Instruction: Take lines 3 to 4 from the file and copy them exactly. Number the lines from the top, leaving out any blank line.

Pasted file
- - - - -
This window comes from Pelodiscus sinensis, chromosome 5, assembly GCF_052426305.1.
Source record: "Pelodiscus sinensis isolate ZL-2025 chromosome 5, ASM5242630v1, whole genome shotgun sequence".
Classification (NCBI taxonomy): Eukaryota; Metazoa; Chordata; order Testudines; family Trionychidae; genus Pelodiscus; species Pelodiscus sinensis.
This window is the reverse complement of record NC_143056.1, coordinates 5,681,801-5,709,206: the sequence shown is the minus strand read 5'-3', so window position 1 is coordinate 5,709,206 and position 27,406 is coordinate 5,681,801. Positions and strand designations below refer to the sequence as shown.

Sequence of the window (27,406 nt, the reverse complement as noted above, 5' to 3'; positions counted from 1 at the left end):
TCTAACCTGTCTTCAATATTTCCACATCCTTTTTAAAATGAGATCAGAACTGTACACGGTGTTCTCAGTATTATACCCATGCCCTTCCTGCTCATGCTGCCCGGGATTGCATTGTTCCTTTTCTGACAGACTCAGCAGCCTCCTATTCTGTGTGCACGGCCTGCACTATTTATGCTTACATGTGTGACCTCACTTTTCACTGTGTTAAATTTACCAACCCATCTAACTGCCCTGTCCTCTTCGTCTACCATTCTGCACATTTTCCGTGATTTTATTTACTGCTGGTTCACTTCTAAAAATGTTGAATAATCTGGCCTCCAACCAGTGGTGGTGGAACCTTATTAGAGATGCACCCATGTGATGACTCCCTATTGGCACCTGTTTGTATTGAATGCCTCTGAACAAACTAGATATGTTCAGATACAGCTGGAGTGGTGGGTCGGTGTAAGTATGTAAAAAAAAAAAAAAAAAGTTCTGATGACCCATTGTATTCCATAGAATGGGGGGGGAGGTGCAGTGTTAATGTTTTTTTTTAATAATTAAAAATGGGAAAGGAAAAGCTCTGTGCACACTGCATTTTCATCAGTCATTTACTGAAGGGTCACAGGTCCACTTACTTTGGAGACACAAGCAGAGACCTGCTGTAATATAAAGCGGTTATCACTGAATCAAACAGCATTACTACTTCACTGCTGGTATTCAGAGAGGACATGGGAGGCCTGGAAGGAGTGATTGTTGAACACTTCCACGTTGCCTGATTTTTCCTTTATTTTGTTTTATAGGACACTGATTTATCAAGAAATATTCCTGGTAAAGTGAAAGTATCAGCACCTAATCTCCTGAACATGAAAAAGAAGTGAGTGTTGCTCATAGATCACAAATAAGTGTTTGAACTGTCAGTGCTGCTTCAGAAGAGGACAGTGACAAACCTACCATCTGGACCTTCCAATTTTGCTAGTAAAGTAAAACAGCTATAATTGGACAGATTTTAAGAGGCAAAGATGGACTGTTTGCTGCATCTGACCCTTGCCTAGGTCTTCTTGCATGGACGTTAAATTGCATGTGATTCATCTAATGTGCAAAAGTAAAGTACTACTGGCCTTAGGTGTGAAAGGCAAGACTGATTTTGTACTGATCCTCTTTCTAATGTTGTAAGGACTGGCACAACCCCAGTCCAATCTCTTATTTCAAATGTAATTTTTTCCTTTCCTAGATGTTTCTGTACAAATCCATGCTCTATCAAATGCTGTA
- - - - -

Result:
Classification (NCBI taxonomy): Eukaryota; Metazoa; Chordata; order Testudines; family Trionychidae; genus Pelodiscus; species Pelodiscus sinensis.
This window is the reverse complement of record NC_143056.1, coordinates 5,681,801-5,709,206: the sequence shown is the minus strand read 5'-3', so window position 1 is coordinate 5,709,206 and position 27,406 is coordinate 5,681,801. Positions and strand designations below refer to the sequence as shown.